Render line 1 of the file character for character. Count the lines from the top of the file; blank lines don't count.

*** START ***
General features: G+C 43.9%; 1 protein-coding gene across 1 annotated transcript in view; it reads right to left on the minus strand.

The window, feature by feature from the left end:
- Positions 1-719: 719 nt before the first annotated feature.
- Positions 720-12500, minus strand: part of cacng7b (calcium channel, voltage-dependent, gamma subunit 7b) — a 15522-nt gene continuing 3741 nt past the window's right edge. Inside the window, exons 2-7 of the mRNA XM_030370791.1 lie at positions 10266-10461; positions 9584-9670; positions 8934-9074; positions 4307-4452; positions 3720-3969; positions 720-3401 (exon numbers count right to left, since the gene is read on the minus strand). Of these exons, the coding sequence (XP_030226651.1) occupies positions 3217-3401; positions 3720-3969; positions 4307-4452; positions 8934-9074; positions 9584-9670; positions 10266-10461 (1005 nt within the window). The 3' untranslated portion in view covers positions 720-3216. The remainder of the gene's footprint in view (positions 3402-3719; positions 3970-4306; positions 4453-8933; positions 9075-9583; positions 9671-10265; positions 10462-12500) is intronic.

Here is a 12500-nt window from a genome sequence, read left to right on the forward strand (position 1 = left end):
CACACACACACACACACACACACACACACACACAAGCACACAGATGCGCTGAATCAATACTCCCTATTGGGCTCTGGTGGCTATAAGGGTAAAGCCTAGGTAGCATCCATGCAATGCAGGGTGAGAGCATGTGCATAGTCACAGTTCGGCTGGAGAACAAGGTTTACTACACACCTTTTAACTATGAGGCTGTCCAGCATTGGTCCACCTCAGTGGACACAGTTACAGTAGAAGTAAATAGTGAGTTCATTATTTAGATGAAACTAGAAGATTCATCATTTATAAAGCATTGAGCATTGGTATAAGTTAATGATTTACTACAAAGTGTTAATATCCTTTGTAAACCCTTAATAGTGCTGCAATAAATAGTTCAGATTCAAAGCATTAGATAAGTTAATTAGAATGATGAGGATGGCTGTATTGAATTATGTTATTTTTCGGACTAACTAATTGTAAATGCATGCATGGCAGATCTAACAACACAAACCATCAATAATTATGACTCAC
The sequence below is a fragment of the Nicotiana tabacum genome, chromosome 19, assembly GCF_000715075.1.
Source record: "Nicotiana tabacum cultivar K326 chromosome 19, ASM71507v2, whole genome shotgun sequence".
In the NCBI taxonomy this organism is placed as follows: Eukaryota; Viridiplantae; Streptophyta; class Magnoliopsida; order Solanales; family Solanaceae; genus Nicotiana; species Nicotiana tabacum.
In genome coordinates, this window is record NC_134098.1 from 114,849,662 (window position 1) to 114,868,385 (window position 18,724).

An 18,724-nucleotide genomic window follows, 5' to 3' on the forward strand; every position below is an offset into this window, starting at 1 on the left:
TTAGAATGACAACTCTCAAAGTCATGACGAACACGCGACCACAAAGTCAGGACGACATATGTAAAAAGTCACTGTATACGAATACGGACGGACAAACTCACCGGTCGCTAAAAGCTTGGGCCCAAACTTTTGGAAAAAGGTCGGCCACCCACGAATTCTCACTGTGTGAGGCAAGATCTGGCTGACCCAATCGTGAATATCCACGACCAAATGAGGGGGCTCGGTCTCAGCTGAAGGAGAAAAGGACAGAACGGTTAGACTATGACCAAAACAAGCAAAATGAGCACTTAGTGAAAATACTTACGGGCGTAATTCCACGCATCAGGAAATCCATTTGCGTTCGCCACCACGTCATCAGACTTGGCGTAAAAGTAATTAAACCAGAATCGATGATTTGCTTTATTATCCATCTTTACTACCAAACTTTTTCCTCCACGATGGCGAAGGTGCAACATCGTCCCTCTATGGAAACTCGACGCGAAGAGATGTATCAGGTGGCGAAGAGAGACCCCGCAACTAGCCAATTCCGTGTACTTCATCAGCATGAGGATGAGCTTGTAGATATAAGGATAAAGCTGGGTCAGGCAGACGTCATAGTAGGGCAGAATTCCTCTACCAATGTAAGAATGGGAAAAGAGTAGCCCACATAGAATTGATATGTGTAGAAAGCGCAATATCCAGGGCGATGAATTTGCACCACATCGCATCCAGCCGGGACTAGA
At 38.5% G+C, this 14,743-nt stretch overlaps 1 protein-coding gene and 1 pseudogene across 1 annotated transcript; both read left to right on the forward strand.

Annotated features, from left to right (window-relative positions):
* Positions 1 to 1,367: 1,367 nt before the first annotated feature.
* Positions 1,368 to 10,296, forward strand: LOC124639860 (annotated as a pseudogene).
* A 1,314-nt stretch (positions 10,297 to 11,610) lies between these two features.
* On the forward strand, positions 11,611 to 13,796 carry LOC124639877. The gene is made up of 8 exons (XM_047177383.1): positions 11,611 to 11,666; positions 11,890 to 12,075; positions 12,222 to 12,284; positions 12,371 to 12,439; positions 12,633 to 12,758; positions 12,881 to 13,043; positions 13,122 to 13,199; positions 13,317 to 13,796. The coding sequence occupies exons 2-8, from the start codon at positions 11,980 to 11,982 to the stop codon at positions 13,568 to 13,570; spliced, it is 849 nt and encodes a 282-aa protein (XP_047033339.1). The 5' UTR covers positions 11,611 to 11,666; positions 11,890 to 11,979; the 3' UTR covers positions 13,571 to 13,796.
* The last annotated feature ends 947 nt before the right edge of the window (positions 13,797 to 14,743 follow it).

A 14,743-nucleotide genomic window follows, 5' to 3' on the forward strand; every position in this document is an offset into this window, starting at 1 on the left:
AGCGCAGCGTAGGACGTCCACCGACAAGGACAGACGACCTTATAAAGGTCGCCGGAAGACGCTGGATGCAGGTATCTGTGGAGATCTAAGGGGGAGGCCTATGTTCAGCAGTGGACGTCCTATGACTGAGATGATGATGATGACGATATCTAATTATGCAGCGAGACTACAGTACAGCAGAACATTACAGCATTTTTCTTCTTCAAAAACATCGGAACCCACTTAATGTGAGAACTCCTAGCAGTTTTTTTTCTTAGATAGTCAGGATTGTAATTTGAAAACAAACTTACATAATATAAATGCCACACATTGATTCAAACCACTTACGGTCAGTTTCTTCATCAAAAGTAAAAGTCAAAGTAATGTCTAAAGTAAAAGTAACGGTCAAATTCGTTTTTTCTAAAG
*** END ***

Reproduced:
General features: G+C 43.9%; 1 protein-coding gene across 1 annotated transcript in view; it reads right to left on the minus strand.